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Differential Stoichiometry among Core Ribosomal Proteins.

Slavov N, Semrau S, Airoldi E, Budnik B, van Oudenaarden A - Cell Rep (2015)

Bottom Line: Testing such variability requires direct and precise quantification of RPs.Furthermore, we find that the fitness of cells with a deleted RP-gene is inversely proportional to the enrichment of the corresponding RP in polysomes.Together, our findings support the existence of ribosomes with distinct protein composition and physiological function.

View Article: PubMed Central - PubMed

Affiliation: Department of Bioengineering, Northeastern University, Boston, MA 02115, USA; Department of Statistics and FAS Center for Systems Biology, Harvard University, Cambridge, MA 02138, USA. Electronic address: nslavov@alum.mit.edu.

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Global Pattern of Differential Stoichiometry among Mouse RPs across Sucrose GradientsThe relative levels of core RPs in monosomes and polysomes were quantified by MS and found to vary depending on the number of ribosomes bound per mRNA. The measurement noise was estimated by (1) replica quantification of the monosomal fraction (by using different tandem mass tags reporter ions, 126 or 131) and by (2) estimating RP levels separately using either trypsin (T) or lys-C (L) digestion, as indicated at the bottom of each column. The log2 levels of each RP are shown relative to their mean.See also Figures S2 and S3 and Tables S1, S2, and S3.
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fig2: Global Pattern of Differential Stoichiometry among Mouse RPs across Sucrose GradientsThe relative levels of core RPs in monosomes and polysomes were quantified by MS and found to vary depending on the number of ribosomes bound per mRNA. The measurement noise was estimated by (1) replica quantification of the monosomal fraction (by using different tandem mass tags reporter ions, 126 or 131) and by (2) estimating RP levels separately using either trypsin (T) or lys-C (L) digestion, as indicated at the bottom of each column. The log2 levels of each RP are shown relative to their mean.See also Figures S2 and S3 and Tables S1, S2, and S3.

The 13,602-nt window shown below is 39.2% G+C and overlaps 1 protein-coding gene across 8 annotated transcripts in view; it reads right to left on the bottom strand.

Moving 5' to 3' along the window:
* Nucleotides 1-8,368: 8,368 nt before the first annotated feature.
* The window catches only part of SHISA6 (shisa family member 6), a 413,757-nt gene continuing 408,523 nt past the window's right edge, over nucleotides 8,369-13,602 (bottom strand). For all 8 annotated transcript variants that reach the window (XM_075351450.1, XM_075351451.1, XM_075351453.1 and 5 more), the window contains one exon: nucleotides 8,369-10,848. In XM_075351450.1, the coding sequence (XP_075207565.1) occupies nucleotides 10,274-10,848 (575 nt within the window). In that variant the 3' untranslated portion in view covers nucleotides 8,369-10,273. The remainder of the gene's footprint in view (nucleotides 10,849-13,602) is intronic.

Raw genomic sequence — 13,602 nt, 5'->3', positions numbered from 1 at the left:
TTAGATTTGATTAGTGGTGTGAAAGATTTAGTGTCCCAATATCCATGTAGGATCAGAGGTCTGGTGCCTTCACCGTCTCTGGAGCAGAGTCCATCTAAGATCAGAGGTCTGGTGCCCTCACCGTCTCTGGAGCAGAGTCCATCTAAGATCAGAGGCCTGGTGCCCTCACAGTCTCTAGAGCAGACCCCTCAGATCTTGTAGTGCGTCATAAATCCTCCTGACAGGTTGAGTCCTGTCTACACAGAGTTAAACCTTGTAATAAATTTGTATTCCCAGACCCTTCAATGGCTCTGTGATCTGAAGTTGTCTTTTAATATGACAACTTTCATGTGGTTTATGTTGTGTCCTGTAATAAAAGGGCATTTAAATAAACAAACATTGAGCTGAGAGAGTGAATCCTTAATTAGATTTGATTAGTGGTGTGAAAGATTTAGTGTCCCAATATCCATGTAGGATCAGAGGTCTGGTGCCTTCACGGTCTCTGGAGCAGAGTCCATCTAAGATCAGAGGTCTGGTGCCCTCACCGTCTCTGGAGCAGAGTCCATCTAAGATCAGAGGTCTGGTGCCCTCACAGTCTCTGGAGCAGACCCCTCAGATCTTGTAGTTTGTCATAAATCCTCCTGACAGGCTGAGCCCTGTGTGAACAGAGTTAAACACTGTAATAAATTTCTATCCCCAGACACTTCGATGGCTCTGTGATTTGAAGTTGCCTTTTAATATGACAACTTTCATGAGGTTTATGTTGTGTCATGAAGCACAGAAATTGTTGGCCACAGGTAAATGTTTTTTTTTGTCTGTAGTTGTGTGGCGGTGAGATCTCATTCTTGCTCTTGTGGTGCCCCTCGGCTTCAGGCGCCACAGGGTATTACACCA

Mentions: The measured levels of a unique peptide (a peptide present in a single RP) reflect the levels of the corresponding RP, post-translational modifications (PTMs) of the peptide (if any), and measurement error. We quantify on average ten distinct RP peptides per RP (Figure S2A), and the levels of these peptides allow both the estimation of the RP levels and the consistency of these estimates. To depict both the estimates and their consistency, we display the full distributions of relative levels of all peptides unique to an RP as boxplots in Figures 1C and 1D. The RP levels across the sucrose gradient (estimated as the median of the levels of unique peptides) indicate that some RPs are enriched in monosomes (Figure 1C), while other RPs are enriched in polysomes (Figure 1D). Each RP group includes proteins from both the large (60S) and the small (40S) subunits of the ribosomes and thus differential loss of 40S or 60S cannot account for the RP levels displayed in Figures 1C and 1D. Indeed, normalizing for the total amount of 40S and 60S proteins in each fraction does not alter significantly the results. The RP enrichment in Figure 1 is substantially higher than the measurement noise, consistent across replicates and across distinct peptides, and highly statistically significant at false discovery rate (FDR) <10−6. The relative levels of all RPs with quantified unique peptides are displayed in Figure 2 to illustrate the global pattern of RP levels across monosomes and polysomes. This pattern shows more RPs whose variability is consistent across replicates and enzymatic digestions. In contrast, the levels of RPs buried in the core of the ribosomes remain constant, with estimates fluctuating within the tight bounds of the measurement noise, Figure 2. This fixed stoichiometry among RPs constituting the ribosomal core suggests that even ribosomes lacking some surface RPs likely have the same core structure.


Differential Stoichiometry among Core Ribosomal Proteins.